Phishing twist relies on bogus blogs

Attackers are capitalizing not only on the popularity of blogs, but also on the free storage that some hosting sites offer.

Dawn Kawamoto Former Staff writer, CNET News
Dawn Kawamoto covered enterprise security and financial news relating to technology for CNET News.
Dawn Kawamoto
2 min read
A new form of phishing is taking shape and riding on the growing popularity of blogs, security company Websense said Tuesday.

Malicious virus writers are attempting to lure people to malicious blogs using enticing e-mails and instant messages, according to a new report from Websense. Once a person arrives at the blog, which can be posted on a legitimate host site, the victim's computer becomes infected with software designed to steal sensitive information, such as passwords and bank account information.

"These aren't the kind of blog Web sites that someone would stumble upon and infect their machine accidentally," Dan Hubbard, Websense senior director of security and technology research, said in a statement. "The success of these attacks relies upon a certain level of social engineering to persuade the individual to click on the link."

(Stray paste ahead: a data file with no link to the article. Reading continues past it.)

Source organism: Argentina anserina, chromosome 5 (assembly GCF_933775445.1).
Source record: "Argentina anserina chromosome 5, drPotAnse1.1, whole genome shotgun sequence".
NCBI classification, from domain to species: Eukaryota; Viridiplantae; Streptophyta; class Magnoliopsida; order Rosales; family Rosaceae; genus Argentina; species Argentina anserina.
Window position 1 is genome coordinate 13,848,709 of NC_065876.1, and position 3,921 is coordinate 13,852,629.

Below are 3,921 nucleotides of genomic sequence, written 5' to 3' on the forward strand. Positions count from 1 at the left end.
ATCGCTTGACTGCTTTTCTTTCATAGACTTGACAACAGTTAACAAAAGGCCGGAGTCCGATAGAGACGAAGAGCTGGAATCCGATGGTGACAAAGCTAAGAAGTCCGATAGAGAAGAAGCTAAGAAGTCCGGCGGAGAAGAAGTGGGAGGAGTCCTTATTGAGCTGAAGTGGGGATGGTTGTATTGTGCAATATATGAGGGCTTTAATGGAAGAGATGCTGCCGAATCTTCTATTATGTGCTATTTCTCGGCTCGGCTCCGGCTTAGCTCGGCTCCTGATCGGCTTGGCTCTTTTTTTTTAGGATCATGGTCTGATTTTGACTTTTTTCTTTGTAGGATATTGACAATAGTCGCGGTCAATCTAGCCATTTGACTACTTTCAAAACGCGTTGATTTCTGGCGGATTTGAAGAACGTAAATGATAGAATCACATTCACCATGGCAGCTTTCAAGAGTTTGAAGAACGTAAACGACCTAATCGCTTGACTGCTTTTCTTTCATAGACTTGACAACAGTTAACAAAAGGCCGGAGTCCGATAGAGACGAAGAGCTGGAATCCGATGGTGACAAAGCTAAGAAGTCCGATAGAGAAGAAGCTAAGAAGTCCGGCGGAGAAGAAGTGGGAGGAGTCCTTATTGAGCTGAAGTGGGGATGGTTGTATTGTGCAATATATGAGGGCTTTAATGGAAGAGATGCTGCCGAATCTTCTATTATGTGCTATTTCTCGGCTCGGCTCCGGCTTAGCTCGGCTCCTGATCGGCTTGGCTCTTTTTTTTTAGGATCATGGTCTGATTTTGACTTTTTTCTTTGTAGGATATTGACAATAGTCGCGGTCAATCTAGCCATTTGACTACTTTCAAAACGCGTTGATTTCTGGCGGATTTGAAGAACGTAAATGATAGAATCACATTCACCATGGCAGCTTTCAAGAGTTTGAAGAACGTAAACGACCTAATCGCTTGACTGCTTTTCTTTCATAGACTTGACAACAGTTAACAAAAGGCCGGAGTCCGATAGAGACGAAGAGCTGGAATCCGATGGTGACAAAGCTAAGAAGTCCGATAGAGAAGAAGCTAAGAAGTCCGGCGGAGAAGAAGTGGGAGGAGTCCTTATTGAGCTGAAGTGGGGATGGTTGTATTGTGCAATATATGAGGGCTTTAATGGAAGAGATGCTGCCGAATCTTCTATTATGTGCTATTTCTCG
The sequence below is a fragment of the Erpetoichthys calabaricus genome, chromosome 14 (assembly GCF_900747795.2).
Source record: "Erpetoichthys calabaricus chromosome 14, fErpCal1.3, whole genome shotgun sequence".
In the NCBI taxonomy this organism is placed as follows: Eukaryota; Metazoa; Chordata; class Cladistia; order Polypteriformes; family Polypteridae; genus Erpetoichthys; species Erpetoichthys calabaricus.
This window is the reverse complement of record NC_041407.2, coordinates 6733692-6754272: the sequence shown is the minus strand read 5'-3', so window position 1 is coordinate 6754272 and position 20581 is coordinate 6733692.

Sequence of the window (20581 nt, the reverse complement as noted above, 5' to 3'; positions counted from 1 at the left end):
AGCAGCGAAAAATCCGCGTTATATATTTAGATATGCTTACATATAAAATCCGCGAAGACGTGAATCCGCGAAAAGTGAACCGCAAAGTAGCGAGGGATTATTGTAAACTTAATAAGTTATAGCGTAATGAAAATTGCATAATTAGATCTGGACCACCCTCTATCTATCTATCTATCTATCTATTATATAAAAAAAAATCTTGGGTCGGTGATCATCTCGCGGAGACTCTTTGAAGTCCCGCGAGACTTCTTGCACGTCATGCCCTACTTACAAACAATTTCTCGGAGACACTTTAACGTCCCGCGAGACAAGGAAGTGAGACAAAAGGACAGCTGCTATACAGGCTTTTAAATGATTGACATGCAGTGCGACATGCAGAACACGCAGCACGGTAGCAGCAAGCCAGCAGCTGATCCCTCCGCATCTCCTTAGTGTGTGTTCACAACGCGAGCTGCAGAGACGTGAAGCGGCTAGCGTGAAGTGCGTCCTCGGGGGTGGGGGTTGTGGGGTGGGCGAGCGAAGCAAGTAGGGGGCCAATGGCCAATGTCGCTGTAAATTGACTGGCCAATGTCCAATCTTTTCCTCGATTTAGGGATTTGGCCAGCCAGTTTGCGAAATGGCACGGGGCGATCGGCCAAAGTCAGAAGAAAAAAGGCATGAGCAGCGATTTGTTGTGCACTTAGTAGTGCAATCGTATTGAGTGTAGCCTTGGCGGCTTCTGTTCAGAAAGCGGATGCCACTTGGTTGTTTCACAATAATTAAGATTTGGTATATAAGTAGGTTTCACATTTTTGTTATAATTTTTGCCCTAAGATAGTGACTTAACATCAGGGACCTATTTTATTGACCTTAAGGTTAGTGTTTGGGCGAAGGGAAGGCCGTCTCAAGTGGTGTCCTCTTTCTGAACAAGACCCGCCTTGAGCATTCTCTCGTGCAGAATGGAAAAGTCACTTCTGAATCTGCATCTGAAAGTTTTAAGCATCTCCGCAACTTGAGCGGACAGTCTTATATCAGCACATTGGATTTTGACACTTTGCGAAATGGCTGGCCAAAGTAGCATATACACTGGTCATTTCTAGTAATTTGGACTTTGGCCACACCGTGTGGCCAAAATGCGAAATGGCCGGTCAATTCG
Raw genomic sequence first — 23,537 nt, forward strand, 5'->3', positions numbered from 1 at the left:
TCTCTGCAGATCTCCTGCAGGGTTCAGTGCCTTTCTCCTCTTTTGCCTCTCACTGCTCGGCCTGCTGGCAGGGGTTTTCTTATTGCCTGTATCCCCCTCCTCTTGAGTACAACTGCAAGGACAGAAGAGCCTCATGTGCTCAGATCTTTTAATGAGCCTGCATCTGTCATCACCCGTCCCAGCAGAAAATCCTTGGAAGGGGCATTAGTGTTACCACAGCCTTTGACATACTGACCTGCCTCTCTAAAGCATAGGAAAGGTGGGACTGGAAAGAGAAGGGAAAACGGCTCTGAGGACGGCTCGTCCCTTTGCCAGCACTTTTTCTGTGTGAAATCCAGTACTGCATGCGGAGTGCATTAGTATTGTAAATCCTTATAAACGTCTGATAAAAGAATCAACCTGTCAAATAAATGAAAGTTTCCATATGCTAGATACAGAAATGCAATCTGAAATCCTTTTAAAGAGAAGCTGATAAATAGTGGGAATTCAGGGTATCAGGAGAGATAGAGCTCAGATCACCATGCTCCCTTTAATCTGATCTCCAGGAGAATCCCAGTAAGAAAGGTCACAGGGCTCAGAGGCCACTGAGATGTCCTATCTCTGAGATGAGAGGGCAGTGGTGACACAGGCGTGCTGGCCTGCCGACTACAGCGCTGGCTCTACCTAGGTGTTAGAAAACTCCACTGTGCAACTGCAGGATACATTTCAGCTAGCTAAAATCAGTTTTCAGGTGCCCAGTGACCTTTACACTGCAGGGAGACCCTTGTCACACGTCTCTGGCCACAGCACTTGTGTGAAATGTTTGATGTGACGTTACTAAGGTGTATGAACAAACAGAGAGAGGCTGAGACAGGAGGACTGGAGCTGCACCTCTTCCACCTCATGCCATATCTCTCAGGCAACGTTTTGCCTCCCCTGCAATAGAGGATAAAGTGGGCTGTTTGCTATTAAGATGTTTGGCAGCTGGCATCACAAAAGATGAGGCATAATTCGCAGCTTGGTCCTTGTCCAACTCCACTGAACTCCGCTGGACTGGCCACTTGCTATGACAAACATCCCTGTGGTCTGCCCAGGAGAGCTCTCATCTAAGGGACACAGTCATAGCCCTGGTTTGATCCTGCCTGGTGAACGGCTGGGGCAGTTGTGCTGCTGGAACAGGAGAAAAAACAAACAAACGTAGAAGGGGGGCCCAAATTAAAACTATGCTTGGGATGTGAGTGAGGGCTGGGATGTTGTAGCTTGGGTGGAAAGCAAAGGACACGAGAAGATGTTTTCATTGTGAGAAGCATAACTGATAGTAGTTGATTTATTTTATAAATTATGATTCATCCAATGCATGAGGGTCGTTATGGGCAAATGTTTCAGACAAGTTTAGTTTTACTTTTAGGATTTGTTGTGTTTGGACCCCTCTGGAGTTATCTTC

In the past four months, Websense has detected hundreds of cases where blogs were used to store malicious code and infect users' computers. Malicious virus writers are attracted to blogs not only because the medium's popularity is growing, but also because of the free storage often provided by the host site and the lack of antivirus protection provided for these posted files.

Websense said that as of Tuesday, there are 210 active bogus blogs. The company also notes that the average lifespan of one of these blogs is three or four days.

In one recent case, Websense found a spoofed e-mail that tried to lure people to a malicious blog that would run a Trojan horse. The e-mail looked like it came from a popular instant-messaging service, and it tried to entice the recipient to click on a link to get a new version of its IM program. But when people clicked on the link, it directed them to a blog that hosted keystroke-logging software to steal their passwords when they accessed certain online banking sites.

The use of blogs is just the latest twist on phishing techniques. Other phishing offshoots include cross-site scripting and DNS poisoning.